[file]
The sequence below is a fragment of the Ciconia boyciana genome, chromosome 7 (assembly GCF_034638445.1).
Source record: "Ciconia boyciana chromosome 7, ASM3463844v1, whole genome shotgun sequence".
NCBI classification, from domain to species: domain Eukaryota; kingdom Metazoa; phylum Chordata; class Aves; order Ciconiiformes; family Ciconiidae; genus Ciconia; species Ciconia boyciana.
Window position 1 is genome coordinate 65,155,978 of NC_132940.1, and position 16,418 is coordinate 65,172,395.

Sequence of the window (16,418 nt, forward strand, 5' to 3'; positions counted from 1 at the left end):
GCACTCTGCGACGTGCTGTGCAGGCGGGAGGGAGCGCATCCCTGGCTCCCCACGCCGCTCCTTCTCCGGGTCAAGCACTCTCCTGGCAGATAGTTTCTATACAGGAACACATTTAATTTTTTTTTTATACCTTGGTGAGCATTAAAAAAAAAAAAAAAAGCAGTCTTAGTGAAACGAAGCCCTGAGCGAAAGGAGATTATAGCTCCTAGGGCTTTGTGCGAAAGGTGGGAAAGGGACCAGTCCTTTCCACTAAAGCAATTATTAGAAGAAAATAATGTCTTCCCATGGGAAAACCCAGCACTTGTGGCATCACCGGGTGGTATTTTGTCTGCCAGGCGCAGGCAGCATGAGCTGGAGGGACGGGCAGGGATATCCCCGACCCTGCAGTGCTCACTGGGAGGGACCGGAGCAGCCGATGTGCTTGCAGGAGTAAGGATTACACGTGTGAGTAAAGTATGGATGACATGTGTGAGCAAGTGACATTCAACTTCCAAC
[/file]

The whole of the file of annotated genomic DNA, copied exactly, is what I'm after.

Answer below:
The sequence below is a fragment of the Ciconia boyciana genome, chromosome 7 (assembly GCF_034638445.1).
Source record: "Ciconia boyciana chromosome 7, ASM3463844v1, whole genome shotgun sequence".
NCBI classification, from domain to species: domain Eukaryota; kingdom Metazoa; phylum Chordata; class Aves; order Ciconiiformes; family Ciconiidae; genus Ciconia; species Ciconia boyciana.
Window position 1 is genome coordinate 65,155,978 of NC_132940.1, and position 16,418 is coordinate 65,172,395.

Sequence of the window (16,418 nt, forward strand, 5' to 3'; positions counted from 1 at the left end):
GCACTCTGCGACGTGCTGTGCAGGCGGGAGGGAGCGCATCCCTGGCTCCCCACGCCGCTCCTTCTCCGGGTCAAGCACTCTCCTGGCAGATAGTTTCTATACAGGAACACATTTAATTTTTTTTTTATACCTTGGTGAGCATTAAAAAAAAAAAAAAAAGCAGTCTTAGTGAAACGAAGCCCTGAGCGAAAGGAGATTATAGCTCCTAGGGCTTTGTGCGAAAGGTGGGAAAGGGACCAGTCCTTTCCACTAAAGCAATTATTAGAAGAAAATAATGTCTTCCCATGGGAAAACCCAGCACTTGTGGCATCACCGGGTGGTATTTTGTCTGCCAGGCGCAGGCAGCATGAGCTGGAGGGACGGGCAGGGATATCCCCGACCCTGCAGTGCTCACTGGGAGGGACCGGAGCAGCCGATGTGCTTGCAGGAGTAAGGATTACACGTGTGAGTAAAGTATGGATGACATGTGTGAGCAAGTGACATTCAACTTCCAAC